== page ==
Need For Speed has fallen wayside in the past decade or so in favor of more realist racing sims like Gran Turismo and Forza Motorsports. With Hot Pursuit, Burnout developer Criterion hopes to bring the series up to speed and they do so with flying (and crashing colors).
Hot Pursuit begins with a brief tutorial on the Autolog feature. Autolog is a sort of social networking system that acts like a dumbed down Facebook of sorts. Not that thats a bad thing. It keeps track of your racing achievement including race times, impressive victories, cops wrecked, etc and uploads it to your wall. Meanwhile your friend will get an update about how you left their best time in the dust. Then they'll get the chance to best you. It breeds a new type of off-hands multiplayer that is at best a welcome addition and at worst hardly a distraction.
Actual racing (or pursuit) takes place in the game's fiction Seacrest County, where (apparently) rich outlaws from all over the world have come to tame the wild roads with their exotic speed machines. You can play as one of these racers, perform a series of typical challenges such as go from point A to point B before running out of time, finish 1st in a duel, etc in order to gain new cars and equipment. You can also play as the law, the Seacrest County Police come to these races with just as much horsepower and just as much disregard for human life. And this is where Hot Pursuit truly shines.
As an officer of the law, it's your job to poop all the racing parties in Seacrest County. You'll unlock faster, more powerful cars as you progress and like the racers you'll get a small variety of offensive weapons at your disposal.
Cars handle much more realistically then they did in Need For Speed's recent memory, making for a higher learning curve and more rewarding sense of accomplishment when you nail a difficult drift with an overly speedy vehicle. The equipment is mostly the same between racers and officers but differ slightly. Spike strips and EMP being shared between the two. The racers get an added bonus with a disturbingly fast overly long turbo and a police jammer. Cops get to set up barricades and call in helicopters (which drop multiple spike strips). Wrecks are gloriously brutal and awesome to watch, as expected of the former Burnout developer.
Your knuckles will go white and you'll hold your breath as you take sweeping curves and turbo through traffic, all the while the cops on your tail. It's this face paced action that keeps Hot Pursuit interesting and it's online mode doesn't pull the sparkplug on the action. Multiplayer feature only a couple of modes. Mainly your standard non-cop racing and then there's Hot Pursuit. You'll rotate between races from cop to racer with and against up to 7 other players.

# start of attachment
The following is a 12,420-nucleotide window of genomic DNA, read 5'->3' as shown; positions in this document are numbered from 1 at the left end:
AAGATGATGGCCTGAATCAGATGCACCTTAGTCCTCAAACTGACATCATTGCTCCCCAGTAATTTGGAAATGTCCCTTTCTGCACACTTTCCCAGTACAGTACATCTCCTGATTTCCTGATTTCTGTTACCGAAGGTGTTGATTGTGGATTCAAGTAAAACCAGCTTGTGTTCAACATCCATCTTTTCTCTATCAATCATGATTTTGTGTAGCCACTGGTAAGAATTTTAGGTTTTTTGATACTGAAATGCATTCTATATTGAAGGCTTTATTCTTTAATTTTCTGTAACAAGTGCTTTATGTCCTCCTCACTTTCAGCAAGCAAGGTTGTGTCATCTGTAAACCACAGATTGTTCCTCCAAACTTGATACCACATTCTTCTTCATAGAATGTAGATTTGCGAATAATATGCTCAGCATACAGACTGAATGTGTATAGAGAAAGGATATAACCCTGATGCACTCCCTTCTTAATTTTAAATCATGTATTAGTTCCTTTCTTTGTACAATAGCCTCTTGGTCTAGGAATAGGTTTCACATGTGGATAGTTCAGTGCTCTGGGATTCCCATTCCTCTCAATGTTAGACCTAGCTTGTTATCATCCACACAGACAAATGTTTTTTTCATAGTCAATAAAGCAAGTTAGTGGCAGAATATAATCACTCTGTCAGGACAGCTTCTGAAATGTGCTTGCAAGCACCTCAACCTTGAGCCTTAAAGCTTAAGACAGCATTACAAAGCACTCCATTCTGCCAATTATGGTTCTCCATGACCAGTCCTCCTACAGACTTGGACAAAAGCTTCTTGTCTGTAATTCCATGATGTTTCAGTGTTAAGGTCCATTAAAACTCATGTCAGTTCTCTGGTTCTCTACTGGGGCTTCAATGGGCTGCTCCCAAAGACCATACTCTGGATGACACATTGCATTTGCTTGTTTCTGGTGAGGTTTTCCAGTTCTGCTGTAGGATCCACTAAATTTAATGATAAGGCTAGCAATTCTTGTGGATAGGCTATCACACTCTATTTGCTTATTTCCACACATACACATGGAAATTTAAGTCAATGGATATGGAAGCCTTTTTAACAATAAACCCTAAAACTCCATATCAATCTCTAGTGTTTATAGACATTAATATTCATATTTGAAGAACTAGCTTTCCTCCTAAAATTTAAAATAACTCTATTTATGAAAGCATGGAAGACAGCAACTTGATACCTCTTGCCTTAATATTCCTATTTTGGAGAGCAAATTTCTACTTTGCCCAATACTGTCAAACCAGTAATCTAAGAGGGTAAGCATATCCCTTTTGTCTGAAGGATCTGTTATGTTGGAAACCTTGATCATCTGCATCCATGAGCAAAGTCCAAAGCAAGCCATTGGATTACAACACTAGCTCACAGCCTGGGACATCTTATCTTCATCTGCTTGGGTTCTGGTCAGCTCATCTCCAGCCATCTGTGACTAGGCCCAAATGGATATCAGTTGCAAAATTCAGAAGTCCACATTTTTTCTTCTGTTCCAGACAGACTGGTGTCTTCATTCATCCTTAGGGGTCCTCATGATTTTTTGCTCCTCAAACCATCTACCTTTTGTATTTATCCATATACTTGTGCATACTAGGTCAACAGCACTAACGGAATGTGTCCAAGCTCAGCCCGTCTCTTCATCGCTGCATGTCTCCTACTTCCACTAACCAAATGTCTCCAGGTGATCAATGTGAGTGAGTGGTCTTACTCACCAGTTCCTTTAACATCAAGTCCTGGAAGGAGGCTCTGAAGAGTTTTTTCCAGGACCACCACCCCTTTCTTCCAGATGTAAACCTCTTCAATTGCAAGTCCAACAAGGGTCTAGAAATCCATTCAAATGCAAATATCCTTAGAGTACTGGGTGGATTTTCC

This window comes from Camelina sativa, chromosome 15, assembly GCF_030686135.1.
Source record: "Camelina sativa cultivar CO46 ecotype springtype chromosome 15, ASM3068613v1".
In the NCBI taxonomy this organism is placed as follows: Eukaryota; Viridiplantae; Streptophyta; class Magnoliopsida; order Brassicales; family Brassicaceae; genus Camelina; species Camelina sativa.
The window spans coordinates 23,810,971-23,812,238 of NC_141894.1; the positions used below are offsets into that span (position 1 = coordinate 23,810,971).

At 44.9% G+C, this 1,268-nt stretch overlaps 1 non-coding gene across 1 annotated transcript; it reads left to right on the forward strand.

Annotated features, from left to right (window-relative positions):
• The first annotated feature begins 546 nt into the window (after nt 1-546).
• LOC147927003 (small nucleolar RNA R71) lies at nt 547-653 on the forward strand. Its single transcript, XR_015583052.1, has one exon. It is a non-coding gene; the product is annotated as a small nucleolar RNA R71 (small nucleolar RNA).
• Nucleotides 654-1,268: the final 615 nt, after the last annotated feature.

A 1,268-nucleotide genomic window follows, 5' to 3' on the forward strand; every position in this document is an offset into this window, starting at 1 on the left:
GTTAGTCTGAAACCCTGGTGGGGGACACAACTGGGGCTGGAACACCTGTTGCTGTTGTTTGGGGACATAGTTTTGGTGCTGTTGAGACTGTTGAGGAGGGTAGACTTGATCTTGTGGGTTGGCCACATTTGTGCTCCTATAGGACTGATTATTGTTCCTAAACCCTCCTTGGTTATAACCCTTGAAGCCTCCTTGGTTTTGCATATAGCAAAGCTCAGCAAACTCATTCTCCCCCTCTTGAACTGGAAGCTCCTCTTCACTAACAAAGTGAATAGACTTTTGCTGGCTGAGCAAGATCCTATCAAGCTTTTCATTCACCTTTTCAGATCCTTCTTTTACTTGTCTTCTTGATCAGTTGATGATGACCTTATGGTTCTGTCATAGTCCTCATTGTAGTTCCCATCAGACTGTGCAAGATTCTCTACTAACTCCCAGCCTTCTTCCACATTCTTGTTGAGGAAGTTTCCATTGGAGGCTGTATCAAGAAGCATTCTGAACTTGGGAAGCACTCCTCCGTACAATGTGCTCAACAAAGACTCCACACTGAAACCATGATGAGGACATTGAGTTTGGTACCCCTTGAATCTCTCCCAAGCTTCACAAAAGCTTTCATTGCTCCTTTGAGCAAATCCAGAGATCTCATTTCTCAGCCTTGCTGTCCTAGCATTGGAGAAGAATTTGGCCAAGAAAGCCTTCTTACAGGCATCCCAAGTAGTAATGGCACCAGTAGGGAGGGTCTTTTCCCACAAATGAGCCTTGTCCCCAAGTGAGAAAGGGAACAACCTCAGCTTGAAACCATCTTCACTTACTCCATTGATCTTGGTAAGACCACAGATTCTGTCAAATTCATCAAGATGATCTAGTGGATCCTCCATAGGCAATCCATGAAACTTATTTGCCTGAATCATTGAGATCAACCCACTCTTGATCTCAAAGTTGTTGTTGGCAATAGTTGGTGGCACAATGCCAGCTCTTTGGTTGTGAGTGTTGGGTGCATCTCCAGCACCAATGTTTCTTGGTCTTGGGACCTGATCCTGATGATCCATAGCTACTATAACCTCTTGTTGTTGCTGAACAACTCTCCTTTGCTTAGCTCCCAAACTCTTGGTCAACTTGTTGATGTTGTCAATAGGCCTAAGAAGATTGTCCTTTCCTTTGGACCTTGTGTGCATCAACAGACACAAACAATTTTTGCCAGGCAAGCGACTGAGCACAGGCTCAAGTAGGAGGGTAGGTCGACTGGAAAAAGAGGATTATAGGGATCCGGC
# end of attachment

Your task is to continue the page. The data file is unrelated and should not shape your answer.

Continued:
Four players are racers, competing against each other to take 1st place and running for their lives from the police. The other four players play as the police and they are competing against each other for most racers captured while also co-operatively trying to stop the race altogether. This creates a dynamic multiplayer scene that is in a single word: CUTTHROAT. I played a match as a racer and only me and another "team-mate" remained with all four cops still on our trailed. I pulled in front of him and let loose a spike strip, sending him to his law enforced doom. On the opposite side of the spectrum, I had another officer EMP my car in an attempt to wreck a racer I had been whittling down. These events are a blast and really keep Hot Pursuit spinning in your disc tray.
My only quarrel with Hot Pursuit is the lack of variety in single player events. While there are plenty of different things, they all are just tweaks away from being identical in most cases. It can start to feel like your grinding away for cars after awhile which can get dull.
I give Need For Speed Hot Pursuit a 4/5. It's a great step in the right direction for a legendary series that had sort of got lost in the Pit Stop. Here's to hoping that Criterion can keep the pedal to the metal with a steady of stream of DLC in the near future.